The photo and link below will bring you to the latest episode of American Atheist's news and video program Atheist Viewpoint.
This the second of two shows that I taped with my friend and colleague, Dr. Tyson Gill earlier in the year.
While the first episode focused on science education and science funding. This newest episode, led by the program's always gracious host, Dennis Horvitz, focuses on the separation of church and state.
I hope you enjoy both programs.
Also, I will be placing a link in an upcoming post about a new Facebook site dedicated to my new book from the Humanist Press, Atheists in Their Own Words: How Non-Believers Make the World Safer, Richer and Kinder, which is due out later this year.
Thursday, March 6, 2014
Sunday, March 2, 2014
|Creation Museum: Humans and|
Dinosaurs Living Together
National Public Radio (NPR) is reporting that the Nye/Ham debate has helped the Creation Museum raise the sixty-two million dollars (that's $62,000,000.00) in bonds to build their "Ark Park." The Ark Park will include a life-sized Noah's Ark and other biblical displays. The bonds prior to the debate were classified as "junk status" and their financing was in deep jeopardy.
Ham is calling this "Miracle funding" and from my and many other's point of view is exactly why we shouldn't debate these evangelical ideologues in the forum of the Nye-Ham debate. Ham is essentially the Christopher Hitchens of the Creationist movement. So while both men remained poised and cordial, Ham came off to his admirers as confident and equal to "The Science Guy"
So now the junk bonds are sold and Ham gets to continue the delusion and spread creationism. And as we in the Freethought community look at Ham's views as dangerous to understanding the universe and our place in it, his wrong and archaic ideas grow stronger among both his followers and funders.
My point has always been that we do not have to meet these ideological challenges on every front and every time in such a public fashion as the Nye-Ham debate because we've already won the "debate." Did we in the Freethought movement already forget John Scopes or the Kitzmiller legal decisions?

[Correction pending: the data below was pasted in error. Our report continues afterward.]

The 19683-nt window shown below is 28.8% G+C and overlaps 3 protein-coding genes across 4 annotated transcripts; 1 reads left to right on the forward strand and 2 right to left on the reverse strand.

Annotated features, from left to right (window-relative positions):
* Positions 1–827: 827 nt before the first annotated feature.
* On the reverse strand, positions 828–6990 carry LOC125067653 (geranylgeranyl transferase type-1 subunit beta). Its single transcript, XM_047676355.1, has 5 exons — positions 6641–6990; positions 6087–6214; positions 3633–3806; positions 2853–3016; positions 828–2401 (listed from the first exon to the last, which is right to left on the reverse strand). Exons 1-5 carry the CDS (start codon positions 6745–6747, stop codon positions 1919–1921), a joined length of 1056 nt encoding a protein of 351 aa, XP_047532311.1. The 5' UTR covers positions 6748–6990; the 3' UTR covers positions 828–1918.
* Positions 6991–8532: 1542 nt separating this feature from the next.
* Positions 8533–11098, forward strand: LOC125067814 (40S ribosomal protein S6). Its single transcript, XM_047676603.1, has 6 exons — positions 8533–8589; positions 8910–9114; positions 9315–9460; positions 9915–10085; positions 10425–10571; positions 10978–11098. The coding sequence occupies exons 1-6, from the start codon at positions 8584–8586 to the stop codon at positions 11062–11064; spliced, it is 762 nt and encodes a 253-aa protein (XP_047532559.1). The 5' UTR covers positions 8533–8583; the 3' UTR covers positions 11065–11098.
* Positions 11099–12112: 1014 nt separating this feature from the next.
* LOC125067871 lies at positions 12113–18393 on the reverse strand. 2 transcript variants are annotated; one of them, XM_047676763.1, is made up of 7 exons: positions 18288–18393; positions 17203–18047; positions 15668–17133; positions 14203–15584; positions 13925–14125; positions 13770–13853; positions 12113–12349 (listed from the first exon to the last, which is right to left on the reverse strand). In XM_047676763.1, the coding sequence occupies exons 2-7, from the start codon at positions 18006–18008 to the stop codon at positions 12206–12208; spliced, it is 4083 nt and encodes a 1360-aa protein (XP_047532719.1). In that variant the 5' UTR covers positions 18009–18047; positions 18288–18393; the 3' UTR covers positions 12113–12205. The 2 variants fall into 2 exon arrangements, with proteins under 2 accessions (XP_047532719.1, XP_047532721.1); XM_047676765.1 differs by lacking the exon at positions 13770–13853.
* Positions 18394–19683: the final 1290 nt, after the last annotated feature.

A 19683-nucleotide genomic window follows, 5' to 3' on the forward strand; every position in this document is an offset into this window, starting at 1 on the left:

All Nye ultimately did, which was certainly not his intention, was help legitimize Ham's museum and point of view. Nye helped Ham build Ham's resume and his gravitas. This does nothing for our cause, except slow it down, which is counter productive and counter intuitive.
Before the debate, the Ark Park wasn't getting built because investors saw the danger in spending real money on fake ideas. Now with the funding of the bonds secured, the park will become a physical place for people to visit and remain stymied in poor ideas which leave rationality behind with every ticket purchase. All because of the debate.
While I cannot speak to Ham's goals, I do think his motivation was never to actually win the debate but to just equalize and push to legitimize his extreme point of view. For Ham and his followers: MISSION ACCOMPLISHED.
So in the end Ham won not on the field of ideas but in fulfilling his ideology and master plan for the Museum.. We in the Humanist and Freethought community will soon forget this debate as it appears we've forgotten Scopes and Kitzmiller and we'll move on from a reactive rather than proactive stance. But Ham will continue to use this single event, this single debate, as a constant fundraiser and will profit from DVD sales way into the future.
And in the end, we have gained nothing while Ham and his ilk have gained a level if relevancy and respect they didn't have before. We have nothing to be proud of, nothing to celebrate and frankly nothing to feel self-congratulatory about because these debates do not help our cause.
Last Thursday, I was invited to serve on a panel with learned colleagues to discuss the debate. My point then as it is in this post, is that we should stand by our ideas and convictions.
I will always - and all of us should - stand for reason, reality, secularism and science. We need to push this agenda both socially and politically. And we should do this through our own actions and collectively through the organizations which support our ideas and way of life.